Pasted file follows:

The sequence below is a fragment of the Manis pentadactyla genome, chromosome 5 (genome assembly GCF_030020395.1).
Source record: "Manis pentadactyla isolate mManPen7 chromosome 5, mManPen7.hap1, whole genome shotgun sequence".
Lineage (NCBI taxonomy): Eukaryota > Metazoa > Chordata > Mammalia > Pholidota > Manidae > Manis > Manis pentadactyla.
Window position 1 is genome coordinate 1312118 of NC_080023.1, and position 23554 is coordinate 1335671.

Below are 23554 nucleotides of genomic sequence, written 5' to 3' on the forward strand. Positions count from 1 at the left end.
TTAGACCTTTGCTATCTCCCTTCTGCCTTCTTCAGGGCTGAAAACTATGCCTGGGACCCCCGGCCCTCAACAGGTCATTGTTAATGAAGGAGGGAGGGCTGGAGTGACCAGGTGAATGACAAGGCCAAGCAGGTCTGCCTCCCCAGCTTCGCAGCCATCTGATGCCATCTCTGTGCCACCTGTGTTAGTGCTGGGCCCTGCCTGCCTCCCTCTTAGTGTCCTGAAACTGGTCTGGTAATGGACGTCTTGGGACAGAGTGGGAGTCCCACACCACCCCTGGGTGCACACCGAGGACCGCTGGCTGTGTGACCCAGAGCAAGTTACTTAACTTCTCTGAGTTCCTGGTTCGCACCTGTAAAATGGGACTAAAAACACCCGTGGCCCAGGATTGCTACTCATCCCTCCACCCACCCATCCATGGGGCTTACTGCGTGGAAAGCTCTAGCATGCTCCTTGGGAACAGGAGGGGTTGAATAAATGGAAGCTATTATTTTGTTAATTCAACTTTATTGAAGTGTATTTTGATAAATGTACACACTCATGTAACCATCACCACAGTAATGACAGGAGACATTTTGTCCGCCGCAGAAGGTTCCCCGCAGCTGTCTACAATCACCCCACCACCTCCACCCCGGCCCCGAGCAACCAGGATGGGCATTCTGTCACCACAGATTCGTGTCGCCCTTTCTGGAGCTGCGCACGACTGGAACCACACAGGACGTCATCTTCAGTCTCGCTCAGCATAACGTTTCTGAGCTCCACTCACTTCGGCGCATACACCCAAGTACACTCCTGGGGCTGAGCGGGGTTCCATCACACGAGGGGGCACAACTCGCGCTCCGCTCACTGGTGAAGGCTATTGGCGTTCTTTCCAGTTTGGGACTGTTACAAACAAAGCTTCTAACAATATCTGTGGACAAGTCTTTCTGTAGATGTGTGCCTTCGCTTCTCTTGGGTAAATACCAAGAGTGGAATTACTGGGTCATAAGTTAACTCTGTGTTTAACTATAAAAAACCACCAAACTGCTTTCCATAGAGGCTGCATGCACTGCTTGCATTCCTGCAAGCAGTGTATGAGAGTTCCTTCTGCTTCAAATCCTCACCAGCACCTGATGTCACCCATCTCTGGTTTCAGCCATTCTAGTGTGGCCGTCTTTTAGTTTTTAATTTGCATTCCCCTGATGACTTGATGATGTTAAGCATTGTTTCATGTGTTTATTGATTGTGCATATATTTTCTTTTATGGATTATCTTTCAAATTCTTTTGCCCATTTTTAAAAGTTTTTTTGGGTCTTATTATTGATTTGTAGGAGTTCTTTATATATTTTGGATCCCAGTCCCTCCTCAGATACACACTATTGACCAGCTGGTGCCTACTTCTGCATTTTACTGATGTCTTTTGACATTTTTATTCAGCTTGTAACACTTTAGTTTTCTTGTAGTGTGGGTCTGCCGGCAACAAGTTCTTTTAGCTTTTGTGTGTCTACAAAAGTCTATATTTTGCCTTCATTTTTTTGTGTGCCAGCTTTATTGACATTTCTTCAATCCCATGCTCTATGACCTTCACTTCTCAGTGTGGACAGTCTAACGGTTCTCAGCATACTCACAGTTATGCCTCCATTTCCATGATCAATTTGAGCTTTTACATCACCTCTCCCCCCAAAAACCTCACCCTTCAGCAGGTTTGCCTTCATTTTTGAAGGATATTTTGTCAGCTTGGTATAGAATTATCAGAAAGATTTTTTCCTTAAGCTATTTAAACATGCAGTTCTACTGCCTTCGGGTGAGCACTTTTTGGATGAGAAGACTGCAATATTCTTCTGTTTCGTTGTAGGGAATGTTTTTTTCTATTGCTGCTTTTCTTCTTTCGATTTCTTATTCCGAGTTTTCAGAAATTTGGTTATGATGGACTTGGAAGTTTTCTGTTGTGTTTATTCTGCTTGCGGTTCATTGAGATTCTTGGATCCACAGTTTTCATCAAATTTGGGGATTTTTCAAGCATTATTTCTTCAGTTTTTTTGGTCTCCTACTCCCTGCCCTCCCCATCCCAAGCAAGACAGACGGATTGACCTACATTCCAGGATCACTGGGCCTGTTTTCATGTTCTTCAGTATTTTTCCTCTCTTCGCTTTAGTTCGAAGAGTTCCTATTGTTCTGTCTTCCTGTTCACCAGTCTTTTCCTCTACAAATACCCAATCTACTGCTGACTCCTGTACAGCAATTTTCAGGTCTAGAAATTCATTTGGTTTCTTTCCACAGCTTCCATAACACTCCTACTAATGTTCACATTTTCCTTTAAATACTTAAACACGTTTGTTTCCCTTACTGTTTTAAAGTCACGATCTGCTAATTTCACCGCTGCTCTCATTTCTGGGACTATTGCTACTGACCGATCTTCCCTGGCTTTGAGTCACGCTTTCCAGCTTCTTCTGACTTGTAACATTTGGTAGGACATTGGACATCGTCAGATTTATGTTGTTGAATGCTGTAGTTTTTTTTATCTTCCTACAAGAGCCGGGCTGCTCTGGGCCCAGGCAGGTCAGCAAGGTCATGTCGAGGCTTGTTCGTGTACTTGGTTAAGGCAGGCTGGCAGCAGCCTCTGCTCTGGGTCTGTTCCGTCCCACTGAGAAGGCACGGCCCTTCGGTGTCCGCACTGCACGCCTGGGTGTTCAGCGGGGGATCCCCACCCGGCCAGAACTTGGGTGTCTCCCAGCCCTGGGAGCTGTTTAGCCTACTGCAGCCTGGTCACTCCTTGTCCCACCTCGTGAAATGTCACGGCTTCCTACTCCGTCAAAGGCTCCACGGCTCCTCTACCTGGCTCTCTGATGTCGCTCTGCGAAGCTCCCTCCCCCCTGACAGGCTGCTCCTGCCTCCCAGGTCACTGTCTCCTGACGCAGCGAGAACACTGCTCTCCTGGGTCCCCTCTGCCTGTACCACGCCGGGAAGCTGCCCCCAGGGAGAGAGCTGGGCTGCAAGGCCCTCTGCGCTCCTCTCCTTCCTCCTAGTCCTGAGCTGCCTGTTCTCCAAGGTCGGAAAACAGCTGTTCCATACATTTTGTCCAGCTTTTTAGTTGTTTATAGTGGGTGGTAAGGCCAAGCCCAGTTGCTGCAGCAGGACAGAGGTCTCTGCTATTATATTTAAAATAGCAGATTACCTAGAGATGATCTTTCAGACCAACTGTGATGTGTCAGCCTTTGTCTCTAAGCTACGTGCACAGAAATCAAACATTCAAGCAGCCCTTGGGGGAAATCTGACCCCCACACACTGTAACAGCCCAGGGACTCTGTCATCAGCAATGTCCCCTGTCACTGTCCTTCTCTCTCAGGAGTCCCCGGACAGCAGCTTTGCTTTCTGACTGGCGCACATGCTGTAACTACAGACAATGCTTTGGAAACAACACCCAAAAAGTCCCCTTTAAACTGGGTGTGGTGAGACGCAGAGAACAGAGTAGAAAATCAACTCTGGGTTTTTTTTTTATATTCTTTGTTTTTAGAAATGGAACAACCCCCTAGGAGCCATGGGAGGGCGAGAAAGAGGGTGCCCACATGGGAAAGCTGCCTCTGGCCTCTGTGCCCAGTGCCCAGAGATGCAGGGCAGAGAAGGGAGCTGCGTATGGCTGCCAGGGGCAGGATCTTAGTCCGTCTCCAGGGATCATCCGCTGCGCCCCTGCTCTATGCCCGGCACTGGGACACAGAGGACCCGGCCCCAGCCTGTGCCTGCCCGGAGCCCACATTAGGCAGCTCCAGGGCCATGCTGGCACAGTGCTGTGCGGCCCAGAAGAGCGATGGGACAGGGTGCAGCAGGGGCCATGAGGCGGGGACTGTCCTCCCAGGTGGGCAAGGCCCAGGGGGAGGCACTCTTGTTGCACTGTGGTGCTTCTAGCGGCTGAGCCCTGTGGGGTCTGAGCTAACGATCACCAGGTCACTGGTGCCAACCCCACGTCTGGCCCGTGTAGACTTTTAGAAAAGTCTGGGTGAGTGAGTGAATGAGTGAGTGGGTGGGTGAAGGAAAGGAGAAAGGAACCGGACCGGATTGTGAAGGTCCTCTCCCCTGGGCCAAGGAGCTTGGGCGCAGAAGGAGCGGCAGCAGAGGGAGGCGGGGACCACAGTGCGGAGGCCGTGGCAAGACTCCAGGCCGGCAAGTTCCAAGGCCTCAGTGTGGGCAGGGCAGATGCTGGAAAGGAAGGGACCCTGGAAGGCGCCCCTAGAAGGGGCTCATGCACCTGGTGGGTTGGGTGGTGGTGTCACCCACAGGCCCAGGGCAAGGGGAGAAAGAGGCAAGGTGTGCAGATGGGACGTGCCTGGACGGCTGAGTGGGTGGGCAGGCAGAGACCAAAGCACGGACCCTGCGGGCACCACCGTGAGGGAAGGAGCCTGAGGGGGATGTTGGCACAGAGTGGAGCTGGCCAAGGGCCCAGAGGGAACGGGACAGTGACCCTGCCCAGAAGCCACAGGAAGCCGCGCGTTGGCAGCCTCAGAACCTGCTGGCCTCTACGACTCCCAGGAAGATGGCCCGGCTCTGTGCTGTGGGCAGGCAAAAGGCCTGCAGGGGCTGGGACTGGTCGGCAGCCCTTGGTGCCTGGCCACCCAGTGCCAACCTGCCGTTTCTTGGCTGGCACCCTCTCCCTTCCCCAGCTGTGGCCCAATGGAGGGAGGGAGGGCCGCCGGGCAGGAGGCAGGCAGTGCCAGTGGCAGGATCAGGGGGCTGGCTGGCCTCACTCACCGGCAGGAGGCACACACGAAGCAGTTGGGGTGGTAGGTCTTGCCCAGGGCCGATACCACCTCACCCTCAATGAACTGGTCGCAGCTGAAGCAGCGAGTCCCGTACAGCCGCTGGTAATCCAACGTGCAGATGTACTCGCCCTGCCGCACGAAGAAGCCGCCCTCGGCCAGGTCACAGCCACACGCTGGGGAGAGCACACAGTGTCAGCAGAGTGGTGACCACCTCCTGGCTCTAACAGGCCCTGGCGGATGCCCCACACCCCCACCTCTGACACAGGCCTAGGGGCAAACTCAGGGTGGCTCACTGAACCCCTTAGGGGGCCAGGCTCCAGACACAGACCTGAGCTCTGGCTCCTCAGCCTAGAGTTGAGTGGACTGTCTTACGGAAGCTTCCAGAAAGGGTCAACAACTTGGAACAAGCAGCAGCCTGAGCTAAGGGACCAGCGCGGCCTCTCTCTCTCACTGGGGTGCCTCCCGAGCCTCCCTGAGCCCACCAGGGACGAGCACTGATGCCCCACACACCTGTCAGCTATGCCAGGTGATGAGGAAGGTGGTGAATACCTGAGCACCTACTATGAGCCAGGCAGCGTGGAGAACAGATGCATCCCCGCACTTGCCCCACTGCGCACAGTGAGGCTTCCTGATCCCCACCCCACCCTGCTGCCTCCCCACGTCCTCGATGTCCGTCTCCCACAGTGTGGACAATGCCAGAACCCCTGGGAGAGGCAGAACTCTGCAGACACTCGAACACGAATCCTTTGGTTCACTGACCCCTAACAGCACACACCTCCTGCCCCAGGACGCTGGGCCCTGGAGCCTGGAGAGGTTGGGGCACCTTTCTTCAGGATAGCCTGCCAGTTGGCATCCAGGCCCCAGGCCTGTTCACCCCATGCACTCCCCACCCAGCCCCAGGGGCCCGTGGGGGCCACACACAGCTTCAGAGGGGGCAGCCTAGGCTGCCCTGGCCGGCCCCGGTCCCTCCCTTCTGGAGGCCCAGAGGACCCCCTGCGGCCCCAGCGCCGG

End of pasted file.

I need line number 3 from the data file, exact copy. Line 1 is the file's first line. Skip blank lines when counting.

Lineage (NCBI taxonomy): Eukaryota > Metazoa > Chordata > Mammalia > Pholidota > Manidae > Manis > Manis pentadactyla.